The 2018 Asian Financial Forum (Jan 15-16 in Hong Kong) delivered its usual mix of policy heavyweights and leading voices in the corporate financial world. Much of what was said from behind the podium concerned China — it’s economic policy, growing leadership role, and what companies are doing from and inside China.
India stayed away from this year’s conference — reportedly because it is keeping its powder dry for the World Economic Forum in Davos later this month. That left the stage wide open for China, with host Hong Kong playing a strong supporting role. The conference drew many influential leaders, from Hong Kong SAR Chief Executive Carrie Lam to Takehiko Nakao, president of the Asian Development Bank and the CEOs of HSBC, CITIC Capital Holdings and several other large financial institutions.
Here are some of key takeaways from the two day gathering:
- China is still at the top of the agenda for policy makers and bankers, both in what they see as opportunities and in areas where they wish China and its companies would do more.
We had IMF First Deputy Managing Director David Lipton saying that China should be willing to loosen trade and investment restrictions if it seeks to play a leading role in globalization. He pointed to the restrictions China places on trade and investment and cautioned leaders to pay more attention to protecting intellectual property rights. We also heard a board member from Germany’s central bank say that it has decided to include the yuan in its foreign exchange reserves for the first time — another signal of China’s influence.
- For all the talk, and evidence, of the eroding border between Hong Kong and Mainland China in terms of finance and business, Hong Kong is still carving out its own unique space in global business.
HKEx recently announced a listing reform plan that will allow biotech firms without revenue and other large new economy companies with dual-class shares to list in Hong Kong, and HKEx said at the conference that those listings will begin by the end of June. Meanwhile, Jiang Yang, vice chairman of the China Securities Regulatory Commission, told the conference that China will support only those financial technology businesses that benefit the real economy as the government becomes more cautious about the financial risks encouraged by the fast-growing sector. The People’s Bank of China last September outlawed initial coin offerings, a means of crowdfunding using cryptocurrency, followed by a halt of virtual currency trading on domestic exchanges.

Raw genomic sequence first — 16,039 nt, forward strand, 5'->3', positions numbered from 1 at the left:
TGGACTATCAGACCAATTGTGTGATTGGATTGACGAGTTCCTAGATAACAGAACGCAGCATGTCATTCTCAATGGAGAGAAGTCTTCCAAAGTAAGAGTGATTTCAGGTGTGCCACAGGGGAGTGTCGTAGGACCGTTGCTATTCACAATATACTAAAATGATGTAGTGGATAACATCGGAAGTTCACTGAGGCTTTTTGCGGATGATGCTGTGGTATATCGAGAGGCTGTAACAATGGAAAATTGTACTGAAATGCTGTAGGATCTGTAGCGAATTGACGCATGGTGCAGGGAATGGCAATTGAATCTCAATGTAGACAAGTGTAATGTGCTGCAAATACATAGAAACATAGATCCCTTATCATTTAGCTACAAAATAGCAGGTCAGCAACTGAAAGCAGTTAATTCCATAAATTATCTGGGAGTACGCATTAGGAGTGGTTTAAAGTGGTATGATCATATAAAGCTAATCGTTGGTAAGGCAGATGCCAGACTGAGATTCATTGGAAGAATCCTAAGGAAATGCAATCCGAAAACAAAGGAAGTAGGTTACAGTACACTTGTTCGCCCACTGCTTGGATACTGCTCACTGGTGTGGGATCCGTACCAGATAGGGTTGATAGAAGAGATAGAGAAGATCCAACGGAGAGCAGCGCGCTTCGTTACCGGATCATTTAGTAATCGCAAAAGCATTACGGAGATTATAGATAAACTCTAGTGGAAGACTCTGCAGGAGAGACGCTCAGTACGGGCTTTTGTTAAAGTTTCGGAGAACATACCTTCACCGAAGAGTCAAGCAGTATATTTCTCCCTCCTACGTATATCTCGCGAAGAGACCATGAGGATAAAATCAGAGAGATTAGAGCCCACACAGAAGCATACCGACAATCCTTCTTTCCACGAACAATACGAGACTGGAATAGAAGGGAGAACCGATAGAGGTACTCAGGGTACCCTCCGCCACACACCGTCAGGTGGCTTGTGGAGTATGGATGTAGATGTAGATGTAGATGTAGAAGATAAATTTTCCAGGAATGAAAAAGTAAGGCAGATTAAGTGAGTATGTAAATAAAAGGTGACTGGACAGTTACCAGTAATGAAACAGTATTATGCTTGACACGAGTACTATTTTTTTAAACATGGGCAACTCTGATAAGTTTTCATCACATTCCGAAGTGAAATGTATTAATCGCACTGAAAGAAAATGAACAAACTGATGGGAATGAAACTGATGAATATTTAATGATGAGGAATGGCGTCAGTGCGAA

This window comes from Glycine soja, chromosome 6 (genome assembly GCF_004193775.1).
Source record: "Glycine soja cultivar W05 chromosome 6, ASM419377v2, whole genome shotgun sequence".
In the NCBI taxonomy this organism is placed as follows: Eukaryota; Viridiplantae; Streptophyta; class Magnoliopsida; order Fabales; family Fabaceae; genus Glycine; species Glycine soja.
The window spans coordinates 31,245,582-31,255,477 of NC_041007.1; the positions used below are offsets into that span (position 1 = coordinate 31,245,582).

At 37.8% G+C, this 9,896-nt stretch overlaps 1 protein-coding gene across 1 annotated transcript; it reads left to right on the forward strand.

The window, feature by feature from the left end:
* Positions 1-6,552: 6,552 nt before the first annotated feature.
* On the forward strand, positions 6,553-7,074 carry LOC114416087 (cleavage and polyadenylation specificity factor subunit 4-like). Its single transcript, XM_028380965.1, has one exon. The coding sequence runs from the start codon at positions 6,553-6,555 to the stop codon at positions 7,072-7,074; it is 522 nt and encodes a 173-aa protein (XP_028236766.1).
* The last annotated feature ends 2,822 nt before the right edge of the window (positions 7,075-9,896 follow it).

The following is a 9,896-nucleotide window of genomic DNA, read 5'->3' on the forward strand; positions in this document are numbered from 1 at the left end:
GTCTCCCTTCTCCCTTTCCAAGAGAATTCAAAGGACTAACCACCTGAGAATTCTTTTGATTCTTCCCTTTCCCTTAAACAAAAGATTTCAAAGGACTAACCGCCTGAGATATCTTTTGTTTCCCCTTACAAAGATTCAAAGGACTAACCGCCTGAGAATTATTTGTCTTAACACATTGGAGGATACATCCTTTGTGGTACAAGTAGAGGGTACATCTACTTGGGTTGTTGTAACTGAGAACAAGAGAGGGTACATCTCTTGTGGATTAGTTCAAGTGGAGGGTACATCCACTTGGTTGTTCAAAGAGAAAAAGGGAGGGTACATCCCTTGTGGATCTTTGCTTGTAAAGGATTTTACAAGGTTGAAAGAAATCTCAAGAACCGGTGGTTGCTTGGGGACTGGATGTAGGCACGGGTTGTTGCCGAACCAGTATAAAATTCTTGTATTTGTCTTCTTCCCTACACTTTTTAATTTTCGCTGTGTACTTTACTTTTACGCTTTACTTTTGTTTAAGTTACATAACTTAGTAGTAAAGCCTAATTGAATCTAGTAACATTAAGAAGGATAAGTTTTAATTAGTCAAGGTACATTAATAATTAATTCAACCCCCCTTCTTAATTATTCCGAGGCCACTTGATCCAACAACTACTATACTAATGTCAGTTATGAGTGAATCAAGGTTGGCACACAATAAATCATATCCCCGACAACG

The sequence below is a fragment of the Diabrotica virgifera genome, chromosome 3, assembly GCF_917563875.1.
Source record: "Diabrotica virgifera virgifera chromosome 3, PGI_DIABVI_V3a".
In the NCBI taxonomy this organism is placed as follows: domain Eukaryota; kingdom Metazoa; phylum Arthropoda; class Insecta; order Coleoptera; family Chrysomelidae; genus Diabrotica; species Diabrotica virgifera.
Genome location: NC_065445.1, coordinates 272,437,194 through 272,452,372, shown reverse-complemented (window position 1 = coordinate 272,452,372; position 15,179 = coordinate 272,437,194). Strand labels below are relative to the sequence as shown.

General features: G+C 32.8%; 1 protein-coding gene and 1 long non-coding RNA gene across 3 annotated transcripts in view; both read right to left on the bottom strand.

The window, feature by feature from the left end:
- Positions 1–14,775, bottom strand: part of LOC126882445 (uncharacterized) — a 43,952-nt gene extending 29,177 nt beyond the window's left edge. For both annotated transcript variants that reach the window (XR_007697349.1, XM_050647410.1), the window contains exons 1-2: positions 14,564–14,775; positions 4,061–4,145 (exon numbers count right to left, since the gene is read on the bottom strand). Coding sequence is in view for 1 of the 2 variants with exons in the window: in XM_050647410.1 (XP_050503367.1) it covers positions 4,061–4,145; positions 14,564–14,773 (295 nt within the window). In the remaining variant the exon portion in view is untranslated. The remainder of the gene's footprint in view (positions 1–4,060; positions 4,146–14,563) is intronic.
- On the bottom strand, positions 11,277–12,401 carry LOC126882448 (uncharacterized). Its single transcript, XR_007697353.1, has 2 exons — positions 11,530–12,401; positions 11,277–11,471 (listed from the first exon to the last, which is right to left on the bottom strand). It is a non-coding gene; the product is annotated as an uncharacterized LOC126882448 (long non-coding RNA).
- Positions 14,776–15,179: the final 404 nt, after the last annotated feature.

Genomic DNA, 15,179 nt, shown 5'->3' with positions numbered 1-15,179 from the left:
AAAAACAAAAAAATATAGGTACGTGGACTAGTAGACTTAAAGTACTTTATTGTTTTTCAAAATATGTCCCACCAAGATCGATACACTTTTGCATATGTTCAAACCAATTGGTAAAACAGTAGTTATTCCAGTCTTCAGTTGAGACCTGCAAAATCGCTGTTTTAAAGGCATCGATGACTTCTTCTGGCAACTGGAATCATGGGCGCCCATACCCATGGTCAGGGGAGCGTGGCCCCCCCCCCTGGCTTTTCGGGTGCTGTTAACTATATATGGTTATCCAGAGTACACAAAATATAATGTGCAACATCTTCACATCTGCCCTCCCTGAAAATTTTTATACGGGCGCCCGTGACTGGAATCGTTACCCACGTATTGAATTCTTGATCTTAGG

- Fintech, robotics and artificial intelligence are now firmly implanted in business strategy, taking their rightful place at multi-national meetings alongside regulatory reform and corporate governance.
Professor Daniela Rus, the director of the Computer Science and Artificial Intelligence Laboratory and professor of Electrical Engineering and Computer Science at the Massachusetts Institute of Technology spoke about the latest developments in artificial intelligence and robotics and the impact these technologies may have on the finance and business industries, while JP Nicols, managing director of FinTech Forge and Chairman of NextMoney.org, elaborated on how financial enterprises and businesses can leverage innovation to succeed and to stay ahead in the rapidly changing global market.
- Policy makers continue to sell China’s Belt and Road Initiative, and those corporates that get on board stand to reap big benefits.
Hong Kong SAR Chief Executive Carrie Lam said the HKSAR’s economy is riding high, thanks to the innovation and opportunities that come from the opening up of China and its trade route scheme. China Development Bank has committed US$250 billion in loans to the trade plan, and had already extended US$110 billion in loans to projects along the reimagined trade route by the end of 2017.
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